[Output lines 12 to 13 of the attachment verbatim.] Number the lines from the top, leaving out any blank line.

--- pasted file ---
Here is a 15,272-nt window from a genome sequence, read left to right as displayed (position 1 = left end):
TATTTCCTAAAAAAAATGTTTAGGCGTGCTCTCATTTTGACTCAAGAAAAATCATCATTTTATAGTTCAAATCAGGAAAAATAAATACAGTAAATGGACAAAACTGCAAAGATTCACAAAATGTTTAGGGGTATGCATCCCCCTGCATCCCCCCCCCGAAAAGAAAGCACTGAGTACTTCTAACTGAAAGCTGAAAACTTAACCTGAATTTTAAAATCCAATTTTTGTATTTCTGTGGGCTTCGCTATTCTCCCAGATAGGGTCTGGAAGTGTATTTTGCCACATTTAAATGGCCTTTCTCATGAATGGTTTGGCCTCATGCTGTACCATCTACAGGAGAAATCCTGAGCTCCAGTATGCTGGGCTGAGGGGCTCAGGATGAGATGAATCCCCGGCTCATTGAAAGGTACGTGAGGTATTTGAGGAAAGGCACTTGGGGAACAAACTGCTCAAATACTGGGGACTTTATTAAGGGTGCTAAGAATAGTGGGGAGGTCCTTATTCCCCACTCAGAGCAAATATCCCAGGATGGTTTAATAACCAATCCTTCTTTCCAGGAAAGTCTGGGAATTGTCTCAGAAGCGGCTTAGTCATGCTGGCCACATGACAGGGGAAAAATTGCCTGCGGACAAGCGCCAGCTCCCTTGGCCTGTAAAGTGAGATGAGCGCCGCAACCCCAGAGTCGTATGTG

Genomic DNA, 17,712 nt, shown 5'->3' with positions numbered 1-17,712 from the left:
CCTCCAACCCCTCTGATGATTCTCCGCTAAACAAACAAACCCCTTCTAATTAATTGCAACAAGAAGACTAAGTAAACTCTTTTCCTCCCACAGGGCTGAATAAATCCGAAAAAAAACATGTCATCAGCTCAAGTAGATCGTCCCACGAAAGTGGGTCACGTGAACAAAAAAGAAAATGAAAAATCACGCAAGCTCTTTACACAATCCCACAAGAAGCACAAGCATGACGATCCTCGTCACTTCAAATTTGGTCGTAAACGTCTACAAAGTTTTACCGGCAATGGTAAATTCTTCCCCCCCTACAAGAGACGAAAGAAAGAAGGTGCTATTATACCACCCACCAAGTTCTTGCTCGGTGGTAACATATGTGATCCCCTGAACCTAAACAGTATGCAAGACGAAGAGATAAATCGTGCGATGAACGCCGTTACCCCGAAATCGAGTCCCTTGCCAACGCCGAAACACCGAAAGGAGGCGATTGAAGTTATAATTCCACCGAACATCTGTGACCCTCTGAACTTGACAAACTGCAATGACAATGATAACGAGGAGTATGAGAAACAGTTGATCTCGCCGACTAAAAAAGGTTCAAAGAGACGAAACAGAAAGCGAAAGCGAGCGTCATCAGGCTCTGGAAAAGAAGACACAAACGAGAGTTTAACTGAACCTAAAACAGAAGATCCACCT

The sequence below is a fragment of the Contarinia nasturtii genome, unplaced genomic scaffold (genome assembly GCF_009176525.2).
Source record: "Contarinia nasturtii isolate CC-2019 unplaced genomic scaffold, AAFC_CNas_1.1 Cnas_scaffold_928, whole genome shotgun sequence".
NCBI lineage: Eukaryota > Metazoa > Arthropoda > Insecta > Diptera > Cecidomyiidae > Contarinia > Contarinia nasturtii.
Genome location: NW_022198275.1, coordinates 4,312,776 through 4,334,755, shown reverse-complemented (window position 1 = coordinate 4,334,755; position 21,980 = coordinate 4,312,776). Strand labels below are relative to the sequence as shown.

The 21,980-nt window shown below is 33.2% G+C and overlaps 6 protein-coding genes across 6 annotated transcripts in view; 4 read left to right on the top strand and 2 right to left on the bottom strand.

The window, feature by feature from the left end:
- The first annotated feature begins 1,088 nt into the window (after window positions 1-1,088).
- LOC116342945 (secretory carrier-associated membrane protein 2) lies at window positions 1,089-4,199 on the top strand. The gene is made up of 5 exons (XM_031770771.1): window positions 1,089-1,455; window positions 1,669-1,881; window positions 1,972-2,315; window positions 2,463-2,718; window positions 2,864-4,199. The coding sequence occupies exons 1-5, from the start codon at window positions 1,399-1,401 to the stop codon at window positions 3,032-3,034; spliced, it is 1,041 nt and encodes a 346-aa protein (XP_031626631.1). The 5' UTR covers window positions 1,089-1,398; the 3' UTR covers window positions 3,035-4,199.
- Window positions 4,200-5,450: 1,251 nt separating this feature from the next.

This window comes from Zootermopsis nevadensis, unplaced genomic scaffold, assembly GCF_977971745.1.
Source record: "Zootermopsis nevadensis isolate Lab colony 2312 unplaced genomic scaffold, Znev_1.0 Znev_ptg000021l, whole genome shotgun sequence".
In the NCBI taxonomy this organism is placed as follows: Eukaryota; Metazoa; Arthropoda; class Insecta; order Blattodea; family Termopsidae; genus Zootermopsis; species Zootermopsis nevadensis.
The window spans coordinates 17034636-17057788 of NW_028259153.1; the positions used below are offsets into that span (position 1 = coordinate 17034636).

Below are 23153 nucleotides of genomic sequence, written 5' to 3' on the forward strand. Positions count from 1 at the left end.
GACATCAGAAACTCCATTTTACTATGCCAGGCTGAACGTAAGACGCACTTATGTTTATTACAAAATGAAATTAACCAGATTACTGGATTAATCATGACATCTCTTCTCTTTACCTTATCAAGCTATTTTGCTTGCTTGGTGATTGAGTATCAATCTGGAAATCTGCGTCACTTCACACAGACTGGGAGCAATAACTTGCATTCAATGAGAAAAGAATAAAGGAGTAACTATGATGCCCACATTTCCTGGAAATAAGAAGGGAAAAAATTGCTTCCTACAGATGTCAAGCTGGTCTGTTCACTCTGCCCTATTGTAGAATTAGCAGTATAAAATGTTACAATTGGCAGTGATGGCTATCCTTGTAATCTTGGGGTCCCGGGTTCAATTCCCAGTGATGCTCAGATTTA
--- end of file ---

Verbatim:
- LOC116342945 (secretory carrier-associated membrane protein 2) lies at window positions 1,089-4,199 on the top strand. The gene is made up of 5 exons (XM_031770771.1): window positions 1,089-1,455; window positions 1,669-1,881; window positions 1,972-2,315; window positions 2,463-2,718; window positions 2,864-4,199. The coding sequence occupies exons 1-5, from the start codon at window positions 1,399-1,401 to the stop codon at window positions 3,032-3,034; spliced, it is 1,041 nt and encodes a 346-aa protein (XP_031626631.1). The 5' UTR covers window positions 1,089-1,398; the 3' UTR covers window positions 3,035-4,199.
- Window positions 4,200-5,450: 1,251 nt separating this feature from the next.